Update: On Jan. 24, the U.S. State Department issued a Level 4 “do not travel” advisory for the central Chinese province of Hubei and a second case was confirmed by the Chicago Department of Public Health. 

Now that a particularly severe strain of coronavirus has infected hundreds in Asia, caused nine confirmed deaths, shut down ground and air transportation from the town of Wuhan, China, and been confirmed in the United States, protecting attendees from the disease has to move to the top of planner checklists. Smart Meetings talked to the experts for best practices.

What Is 2019-nCoV?

World Health Organization (WHO) describes the new virus as having pneumonia-like symptoms, including fever, headache, cough and sore throat. It may have originated in a market in China in December and has since been reported in Thailand, Taiwan, Japan and South Korea. This week, a traveler returning from Wuhan, China to Seattle, Washington, was diagnosed as having coronavirus by the Centers for Disease Control. Five U.S. airports—Chicago O’Hare (ORD), Hartsfield-Jackson (ATL), John F. Kennedy (JFK), Los Angeles International (LAX) and San Francisco International (SFO)—have begun screenings for passengers coming from that area in China. WHO is warning that some “super-spreaders” are highly infectious and can spread the disease through coughing or sneezing.

Editor’s Note: On Jan. 23, Tim Hentschel, CEO of HotelPlanner reported that he has seen a 30 percent decrease in travel into China and a 12 percent drop in Chinese groups traveling outside of China. He expects the percentage of cancellations of outbound Chinese groups to increase as the Chinese Government takes steps to quarantine Wuhan. In total, more than 375 groups have been cancelled in the last two weeks. “Group travel tends to be hit hardest by these types of issues,” he said.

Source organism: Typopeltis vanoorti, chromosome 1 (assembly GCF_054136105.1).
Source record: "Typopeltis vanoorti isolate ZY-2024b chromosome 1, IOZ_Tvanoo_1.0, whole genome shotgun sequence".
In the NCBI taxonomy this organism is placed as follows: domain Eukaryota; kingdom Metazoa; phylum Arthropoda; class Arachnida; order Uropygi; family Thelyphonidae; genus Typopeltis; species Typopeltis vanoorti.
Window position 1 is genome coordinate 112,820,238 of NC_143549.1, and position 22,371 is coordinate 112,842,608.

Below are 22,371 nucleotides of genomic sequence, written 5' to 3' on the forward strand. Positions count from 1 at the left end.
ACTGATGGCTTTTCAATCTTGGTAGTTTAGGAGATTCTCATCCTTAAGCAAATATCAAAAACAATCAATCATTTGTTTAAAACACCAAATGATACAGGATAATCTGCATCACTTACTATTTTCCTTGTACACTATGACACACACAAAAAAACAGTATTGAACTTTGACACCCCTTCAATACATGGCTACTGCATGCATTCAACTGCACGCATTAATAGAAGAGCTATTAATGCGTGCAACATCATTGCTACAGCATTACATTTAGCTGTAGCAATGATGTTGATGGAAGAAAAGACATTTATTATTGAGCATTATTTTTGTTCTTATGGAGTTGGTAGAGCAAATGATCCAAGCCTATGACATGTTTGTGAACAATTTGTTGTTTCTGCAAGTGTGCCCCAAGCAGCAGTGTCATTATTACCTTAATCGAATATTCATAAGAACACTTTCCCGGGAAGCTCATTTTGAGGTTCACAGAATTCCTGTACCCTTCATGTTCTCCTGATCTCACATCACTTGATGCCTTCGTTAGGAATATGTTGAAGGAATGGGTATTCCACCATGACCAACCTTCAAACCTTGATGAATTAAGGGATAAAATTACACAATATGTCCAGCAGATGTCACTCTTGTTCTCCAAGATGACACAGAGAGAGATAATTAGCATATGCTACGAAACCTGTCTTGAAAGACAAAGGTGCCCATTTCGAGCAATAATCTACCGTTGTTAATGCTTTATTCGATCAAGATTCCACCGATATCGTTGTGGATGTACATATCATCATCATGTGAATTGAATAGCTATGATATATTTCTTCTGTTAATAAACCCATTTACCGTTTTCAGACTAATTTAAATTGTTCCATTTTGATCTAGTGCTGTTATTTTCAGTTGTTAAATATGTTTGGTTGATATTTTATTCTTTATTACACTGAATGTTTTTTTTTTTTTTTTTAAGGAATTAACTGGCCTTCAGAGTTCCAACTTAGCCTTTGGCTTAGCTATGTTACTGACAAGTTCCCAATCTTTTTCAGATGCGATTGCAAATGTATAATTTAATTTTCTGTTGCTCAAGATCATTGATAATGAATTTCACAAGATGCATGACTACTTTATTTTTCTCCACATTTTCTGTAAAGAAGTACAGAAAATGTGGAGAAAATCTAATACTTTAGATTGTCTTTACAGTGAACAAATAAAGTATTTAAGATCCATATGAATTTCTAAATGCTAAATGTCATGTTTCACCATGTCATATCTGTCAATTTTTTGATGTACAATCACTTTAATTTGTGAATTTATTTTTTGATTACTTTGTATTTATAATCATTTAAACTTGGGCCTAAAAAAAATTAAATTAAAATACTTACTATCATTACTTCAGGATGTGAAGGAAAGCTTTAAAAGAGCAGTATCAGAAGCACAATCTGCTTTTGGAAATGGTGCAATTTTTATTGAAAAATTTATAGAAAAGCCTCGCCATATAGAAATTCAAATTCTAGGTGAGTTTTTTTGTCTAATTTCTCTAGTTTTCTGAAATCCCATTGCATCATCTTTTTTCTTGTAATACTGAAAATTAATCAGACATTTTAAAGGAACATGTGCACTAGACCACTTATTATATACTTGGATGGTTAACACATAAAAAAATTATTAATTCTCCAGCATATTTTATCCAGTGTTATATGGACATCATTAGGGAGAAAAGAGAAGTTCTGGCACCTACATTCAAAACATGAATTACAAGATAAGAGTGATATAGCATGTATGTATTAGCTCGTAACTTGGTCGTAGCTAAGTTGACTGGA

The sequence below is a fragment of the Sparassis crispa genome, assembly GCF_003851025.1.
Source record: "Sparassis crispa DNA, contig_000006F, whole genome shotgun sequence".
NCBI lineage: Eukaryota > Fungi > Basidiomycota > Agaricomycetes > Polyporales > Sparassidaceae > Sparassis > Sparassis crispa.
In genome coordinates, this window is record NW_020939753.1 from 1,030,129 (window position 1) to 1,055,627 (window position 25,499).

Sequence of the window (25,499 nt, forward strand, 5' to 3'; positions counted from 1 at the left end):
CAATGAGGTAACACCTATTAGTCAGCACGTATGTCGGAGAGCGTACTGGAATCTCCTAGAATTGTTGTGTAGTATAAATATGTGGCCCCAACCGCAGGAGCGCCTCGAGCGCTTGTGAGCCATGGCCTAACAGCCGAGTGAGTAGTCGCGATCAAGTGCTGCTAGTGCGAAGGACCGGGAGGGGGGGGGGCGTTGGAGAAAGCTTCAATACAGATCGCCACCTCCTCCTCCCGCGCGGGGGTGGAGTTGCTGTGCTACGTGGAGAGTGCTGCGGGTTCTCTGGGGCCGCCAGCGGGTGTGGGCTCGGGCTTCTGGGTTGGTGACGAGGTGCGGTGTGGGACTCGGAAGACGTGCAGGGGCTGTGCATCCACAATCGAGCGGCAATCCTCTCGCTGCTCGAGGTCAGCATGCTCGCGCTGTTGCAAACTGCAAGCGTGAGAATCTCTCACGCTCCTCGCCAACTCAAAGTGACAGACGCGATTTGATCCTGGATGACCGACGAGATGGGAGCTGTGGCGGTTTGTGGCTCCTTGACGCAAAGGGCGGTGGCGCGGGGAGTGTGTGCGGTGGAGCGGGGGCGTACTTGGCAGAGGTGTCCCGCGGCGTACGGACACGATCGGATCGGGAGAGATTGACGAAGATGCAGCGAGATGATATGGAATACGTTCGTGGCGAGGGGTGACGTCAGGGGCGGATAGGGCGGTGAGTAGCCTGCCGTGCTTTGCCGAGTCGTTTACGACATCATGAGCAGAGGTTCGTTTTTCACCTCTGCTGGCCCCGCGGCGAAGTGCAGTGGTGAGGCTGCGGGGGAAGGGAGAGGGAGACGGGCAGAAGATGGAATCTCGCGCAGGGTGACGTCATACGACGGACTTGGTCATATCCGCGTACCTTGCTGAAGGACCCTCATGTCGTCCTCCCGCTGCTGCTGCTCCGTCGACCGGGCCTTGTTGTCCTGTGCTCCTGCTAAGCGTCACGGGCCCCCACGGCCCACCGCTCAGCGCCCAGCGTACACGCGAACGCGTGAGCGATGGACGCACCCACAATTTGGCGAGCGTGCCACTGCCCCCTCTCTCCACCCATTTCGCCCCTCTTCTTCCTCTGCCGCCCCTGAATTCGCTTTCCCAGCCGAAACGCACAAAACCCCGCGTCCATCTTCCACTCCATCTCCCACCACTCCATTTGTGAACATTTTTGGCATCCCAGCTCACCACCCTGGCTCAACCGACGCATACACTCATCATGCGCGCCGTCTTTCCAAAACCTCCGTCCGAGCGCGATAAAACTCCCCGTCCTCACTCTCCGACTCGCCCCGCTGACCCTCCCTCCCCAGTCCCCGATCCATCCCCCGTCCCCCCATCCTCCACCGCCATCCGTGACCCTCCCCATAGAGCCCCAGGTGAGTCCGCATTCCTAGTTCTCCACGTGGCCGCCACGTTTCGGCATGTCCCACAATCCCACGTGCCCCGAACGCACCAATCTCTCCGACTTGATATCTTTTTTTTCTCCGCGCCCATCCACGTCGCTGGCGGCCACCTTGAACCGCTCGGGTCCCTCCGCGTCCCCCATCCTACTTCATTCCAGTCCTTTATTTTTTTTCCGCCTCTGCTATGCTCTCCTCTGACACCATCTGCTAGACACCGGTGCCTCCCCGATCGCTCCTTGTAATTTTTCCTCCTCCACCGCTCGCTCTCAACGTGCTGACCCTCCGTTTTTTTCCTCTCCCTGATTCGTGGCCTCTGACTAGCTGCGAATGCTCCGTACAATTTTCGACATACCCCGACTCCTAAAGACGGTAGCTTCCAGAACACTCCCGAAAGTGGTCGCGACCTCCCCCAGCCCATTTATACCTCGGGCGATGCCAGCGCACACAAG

What Can Planners Do?

WHO is recommending the frequent handwashing and covering coughs and sneezes, but has not yet issued an international public health emergency.

John Ayo, author of Travel Balance: A Unique Health Guide for Your Journey, suggests that in addition to standard hygiene precautions, planners take the time to boost their own defenses and the resiliency of attendees using the same strategies he recommends for any flu season. “Needing to know the name of the virus is like needing to know the label on the beer bottle that hits you over the head,” he says. “The key is increasing your immune system.”

Following are his tips for you—and your guests:

  • Eat immune-boosting herbs such as oregano and garlic (you could even talk to the chef about incorporating them into the meal)
  • Limit sugars (that includes most alcoholic cocktails, although liquors such as vodka and whiskey contain little sugar)
  • Make hygiene convenient (set up hand-washing and sanitation stations)
  • Schedule sun and exercise time (yoga in the morning or afternoon scavenger hunts make it communal)
  • Limit contagion between guests (introducing fist-bumps and happy-face masks is a fun way to keep any bacteria isolated)